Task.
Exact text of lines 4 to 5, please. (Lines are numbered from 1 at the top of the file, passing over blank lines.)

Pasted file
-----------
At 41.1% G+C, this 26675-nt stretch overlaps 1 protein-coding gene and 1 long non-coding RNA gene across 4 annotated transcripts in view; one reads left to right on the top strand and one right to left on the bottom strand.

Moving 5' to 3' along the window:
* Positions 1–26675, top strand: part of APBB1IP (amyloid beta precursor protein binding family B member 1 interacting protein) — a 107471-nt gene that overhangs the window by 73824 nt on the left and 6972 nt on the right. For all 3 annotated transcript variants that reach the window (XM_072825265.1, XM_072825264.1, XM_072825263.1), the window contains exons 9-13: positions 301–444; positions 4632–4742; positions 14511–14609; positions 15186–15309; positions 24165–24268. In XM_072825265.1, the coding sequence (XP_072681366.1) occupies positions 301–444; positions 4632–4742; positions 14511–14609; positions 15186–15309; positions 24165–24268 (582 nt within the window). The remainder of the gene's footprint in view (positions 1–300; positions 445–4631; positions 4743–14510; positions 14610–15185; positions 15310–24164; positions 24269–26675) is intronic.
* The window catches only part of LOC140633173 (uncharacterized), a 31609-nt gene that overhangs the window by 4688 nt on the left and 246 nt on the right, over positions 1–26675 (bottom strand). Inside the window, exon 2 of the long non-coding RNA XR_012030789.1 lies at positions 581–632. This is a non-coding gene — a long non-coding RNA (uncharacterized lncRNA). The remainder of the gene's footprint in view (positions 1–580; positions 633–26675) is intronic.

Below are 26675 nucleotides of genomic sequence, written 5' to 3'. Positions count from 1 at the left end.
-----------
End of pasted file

* The window catches only part of LOC140633173 (uncharacterized), a 31609-nt gene that overhangs the window by 4688 nt on the left and 246 nt on the right, over positions 1–26675 (bottom strand). Inside the window, exon 2 of the long non-coding RNA XR_012030789.1 lies at positions 581–632. This is a non-coding gene — a long non-coding RNA (uncharacterized lncRNA). The remainder of the gene's footprint in view (positions 1–580; positions 633–26675) is intronic.

Below are 26675 nucleotides of genomic sequence, written 5' to 3'. Positions count from 1 at the left end.